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Fructured skulls?

Posted by amosor on 29 Aug 2008 at 12:01 GMT

All these skulls: "(D)-Skull of early Holocene adult male (as in C) . (E)-Skull of an early Holocene juvenile (G3B17b; ~7630 B.C.E; " are fragmentated. Why? The rest of the skeleton looks perfect.

Author's response:

BoraZivkovic replied to amosor on 31 Aug 2008 at 20:46 GMT

Good question. The skull caps (calvaria) of the skeletons are often the highest point and thus the first to appear during erosion. We spotted dozens of burials in this way. If you look at the two skulls you mention, there is a yellow area on the calvarium of the adult and a reddish area on the juvenile. These were exposed to sand blasting and sun.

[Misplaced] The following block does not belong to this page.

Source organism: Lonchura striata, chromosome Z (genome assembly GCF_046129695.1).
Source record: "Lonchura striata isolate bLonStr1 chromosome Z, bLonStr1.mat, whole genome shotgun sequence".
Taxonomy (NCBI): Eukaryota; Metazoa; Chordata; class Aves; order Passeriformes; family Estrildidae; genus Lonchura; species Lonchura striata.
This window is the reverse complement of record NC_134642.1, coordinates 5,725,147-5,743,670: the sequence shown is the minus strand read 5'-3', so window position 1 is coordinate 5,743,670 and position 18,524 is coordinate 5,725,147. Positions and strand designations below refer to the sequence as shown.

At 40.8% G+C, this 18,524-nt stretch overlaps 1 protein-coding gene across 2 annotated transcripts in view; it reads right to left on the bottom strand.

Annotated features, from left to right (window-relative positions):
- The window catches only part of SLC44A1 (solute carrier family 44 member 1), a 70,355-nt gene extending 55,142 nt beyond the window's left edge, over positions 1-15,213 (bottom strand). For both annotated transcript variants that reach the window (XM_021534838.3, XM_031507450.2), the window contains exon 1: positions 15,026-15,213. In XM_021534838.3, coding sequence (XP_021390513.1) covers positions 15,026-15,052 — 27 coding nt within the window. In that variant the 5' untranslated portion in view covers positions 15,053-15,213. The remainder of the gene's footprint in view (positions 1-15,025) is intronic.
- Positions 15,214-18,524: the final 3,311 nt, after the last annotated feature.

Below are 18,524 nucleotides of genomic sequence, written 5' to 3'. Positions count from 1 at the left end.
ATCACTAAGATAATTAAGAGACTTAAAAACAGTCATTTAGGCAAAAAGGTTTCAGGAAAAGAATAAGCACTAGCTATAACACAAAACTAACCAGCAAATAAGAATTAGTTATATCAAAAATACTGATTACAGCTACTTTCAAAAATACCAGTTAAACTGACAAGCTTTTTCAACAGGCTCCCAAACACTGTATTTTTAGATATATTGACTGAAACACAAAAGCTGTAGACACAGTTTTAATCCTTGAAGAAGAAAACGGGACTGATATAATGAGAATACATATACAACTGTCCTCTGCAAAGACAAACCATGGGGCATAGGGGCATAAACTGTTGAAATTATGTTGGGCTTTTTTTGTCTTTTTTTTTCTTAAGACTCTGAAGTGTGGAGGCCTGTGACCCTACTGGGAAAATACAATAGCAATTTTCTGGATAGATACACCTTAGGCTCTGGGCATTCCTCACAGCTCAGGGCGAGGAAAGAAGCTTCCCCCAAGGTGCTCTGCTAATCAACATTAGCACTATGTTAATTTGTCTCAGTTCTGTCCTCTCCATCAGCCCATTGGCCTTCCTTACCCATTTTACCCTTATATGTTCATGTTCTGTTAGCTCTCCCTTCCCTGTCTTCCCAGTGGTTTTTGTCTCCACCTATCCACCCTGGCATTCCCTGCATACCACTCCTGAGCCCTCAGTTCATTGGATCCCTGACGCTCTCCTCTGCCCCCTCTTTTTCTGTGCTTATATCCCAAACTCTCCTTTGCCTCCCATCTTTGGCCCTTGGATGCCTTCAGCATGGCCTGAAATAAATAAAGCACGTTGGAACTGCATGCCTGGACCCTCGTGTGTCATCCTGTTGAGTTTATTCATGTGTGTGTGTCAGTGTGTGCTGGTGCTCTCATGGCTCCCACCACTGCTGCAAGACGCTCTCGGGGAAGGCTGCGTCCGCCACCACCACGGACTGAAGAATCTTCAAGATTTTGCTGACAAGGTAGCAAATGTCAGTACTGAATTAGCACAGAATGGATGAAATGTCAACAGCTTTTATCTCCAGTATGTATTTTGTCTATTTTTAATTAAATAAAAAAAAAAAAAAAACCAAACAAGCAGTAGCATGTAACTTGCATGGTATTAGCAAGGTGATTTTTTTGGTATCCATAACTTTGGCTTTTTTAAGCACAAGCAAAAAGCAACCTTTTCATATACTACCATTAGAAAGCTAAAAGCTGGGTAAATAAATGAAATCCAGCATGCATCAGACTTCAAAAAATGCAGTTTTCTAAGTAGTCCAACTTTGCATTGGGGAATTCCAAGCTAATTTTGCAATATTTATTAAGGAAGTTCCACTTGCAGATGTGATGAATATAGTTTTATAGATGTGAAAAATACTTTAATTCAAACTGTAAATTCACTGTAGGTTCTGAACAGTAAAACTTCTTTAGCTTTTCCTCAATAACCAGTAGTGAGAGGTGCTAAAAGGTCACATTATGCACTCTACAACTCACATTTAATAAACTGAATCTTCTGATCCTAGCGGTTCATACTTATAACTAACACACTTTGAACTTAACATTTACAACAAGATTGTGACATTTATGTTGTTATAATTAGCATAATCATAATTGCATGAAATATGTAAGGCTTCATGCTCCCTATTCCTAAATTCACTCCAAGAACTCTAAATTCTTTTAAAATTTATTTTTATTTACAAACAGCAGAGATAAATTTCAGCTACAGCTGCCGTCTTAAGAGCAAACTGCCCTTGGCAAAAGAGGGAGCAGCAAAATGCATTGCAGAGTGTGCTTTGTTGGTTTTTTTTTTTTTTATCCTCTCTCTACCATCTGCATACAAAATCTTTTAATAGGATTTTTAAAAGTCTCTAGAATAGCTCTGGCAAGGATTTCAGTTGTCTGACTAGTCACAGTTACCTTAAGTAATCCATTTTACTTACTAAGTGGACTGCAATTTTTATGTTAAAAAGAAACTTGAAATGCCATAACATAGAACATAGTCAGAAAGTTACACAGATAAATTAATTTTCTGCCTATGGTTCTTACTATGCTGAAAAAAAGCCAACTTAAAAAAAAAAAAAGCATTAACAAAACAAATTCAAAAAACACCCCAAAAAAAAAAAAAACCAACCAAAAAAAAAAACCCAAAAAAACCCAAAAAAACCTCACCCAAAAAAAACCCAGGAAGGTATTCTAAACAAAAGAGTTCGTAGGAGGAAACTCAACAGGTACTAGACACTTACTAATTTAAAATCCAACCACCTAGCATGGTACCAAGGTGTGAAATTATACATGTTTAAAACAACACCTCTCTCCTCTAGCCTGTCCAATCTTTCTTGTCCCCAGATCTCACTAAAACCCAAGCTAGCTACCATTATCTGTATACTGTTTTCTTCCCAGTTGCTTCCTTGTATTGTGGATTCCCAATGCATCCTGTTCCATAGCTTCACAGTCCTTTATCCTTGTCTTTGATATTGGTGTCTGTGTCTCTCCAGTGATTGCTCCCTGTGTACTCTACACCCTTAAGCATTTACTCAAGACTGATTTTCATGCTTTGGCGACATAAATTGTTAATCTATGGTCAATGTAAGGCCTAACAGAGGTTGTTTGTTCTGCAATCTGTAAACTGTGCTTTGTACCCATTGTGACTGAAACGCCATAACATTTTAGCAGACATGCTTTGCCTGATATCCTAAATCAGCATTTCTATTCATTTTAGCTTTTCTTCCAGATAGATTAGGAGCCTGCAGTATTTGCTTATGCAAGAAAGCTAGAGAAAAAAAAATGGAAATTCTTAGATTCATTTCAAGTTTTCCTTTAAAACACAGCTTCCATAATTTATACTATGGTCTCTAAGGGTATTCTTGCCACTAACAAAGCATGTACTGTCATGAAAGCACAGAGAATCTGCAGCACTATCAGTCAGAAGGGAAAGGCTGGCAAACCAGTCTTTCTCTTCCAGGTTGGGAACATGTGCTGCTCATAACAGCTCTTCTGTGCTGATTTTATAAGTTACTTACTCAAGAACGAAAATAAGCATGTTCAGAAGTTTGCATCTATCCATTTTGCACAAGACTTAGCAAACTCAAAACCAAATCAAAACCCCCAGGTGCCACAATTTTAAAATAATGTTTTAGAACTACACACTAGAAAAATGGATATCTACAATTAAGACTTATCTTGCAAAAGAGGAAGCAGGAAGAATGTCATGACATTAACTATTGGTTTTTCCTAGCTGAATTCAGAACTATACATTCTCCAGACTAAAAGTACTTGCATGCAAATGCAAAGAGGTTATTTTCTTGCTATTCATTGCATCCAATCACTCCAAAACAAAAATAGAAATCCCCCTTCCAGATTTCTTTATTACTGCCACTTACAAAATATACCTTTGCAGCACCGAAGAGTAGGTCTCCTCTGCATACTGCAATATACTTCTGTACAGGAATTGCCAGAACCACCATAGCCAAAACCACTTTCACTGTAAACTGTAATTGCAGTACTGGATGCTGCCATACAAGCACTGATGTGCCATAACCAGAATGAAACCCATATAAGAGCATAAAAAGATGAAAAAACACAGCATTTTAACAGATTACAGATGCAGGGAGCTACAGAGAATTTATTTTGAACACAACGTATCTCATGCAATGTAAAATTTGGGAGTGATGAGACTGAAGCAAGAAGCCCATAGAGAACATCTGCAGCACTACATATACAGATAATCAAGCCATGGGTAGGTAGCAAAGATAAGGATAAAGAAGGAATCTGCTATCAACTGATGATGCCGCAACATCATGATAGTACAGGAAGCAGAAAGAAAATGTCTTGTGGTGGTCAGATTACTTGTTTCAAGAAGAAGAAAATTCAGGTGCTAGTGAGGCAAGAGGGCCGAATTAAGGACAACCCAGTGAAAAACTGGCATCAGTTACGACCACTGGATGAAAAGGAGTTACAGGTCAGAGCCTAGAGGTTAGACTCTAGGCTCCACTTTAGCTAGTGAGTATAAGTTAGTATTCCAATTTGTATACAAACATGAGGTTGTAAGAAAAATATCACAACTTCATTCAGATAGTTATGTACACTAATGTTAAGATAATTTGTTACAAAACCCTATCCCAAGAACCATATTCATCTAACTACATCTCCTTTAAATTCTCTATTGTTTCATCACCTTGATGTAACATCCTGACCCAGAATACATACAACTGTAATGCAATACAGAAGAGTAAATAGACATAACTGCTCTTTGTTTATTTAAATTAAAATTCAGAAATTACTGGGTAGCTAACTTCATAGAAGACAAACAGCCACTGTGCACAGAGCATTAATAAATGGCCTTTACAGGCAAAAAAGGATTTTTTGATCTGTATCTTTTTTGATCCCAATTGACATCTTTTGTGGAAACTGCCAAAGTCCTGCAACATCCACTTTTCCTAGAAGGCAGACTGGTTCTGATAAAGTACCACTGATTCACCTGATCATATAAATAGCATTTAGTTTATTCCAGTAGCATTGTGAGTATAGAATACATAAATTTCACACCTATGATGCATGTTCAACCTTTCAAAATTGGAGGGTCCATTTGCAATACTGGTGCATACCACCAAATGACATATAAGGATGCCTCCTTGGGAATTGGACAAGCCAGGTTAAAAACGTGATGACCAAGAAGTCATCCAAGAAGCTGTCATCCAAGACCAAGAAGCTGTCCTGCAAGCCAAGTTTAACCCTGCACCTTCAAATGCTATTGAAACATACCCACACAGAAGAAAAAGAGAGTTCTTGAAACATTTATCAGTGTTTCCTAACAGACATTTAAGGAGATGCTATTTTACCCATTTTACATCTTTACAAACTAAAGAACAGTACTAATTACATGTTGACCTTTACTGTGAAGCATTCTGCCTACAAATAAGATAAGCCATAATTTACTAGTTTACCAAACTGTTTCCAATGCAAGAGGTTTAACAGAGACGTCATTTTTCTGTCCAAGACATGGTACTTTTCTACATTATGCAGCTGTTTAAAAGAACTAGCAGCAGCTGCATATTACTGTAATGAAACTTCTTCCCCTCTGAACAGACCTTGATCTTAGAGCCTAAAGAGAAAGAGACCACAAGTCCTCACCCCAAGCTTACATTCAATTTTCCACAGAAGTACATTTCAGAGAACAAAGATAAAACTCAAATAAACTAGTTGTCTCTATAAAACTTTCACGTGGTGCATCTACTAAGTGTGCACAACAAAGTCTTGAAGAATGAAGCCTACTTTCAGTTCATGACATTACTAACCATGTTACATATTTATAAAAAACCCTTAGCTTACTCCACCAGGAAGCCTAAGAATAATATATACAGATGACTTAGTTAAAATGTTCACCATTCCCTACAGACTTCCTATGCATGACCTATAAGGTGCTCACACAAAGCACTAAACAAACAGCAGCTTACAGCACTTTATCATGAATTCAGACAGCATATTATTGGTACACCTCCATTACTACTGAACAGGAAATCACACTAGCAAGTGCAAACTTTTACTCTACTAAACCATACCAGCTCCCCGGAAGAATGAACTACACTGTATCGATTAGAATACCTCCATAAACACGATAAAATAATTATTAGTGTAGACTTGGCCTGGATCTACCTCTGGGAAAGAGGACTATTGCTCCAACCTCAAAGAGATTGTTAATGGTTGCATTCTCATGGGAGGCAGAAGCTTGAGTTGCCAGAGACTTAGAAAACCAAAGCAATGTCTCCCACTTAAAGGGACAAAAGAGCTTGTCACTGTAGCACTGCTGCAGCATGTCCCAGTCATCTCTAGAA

When they become exposed, the skull parts break and deflate. We took great care in saving and reconstructing all pieces, because Gobero offers the rare opportunity for quantitative study of skull form. When we did need a little supporting epoxy, we left it a different color. When we sampled teeth for bioapatite 14C dating, we replaced the original with exact epoxy casts, so as not to dimiish the study of wear etc.

Thanks for your interest.

Paul Sereno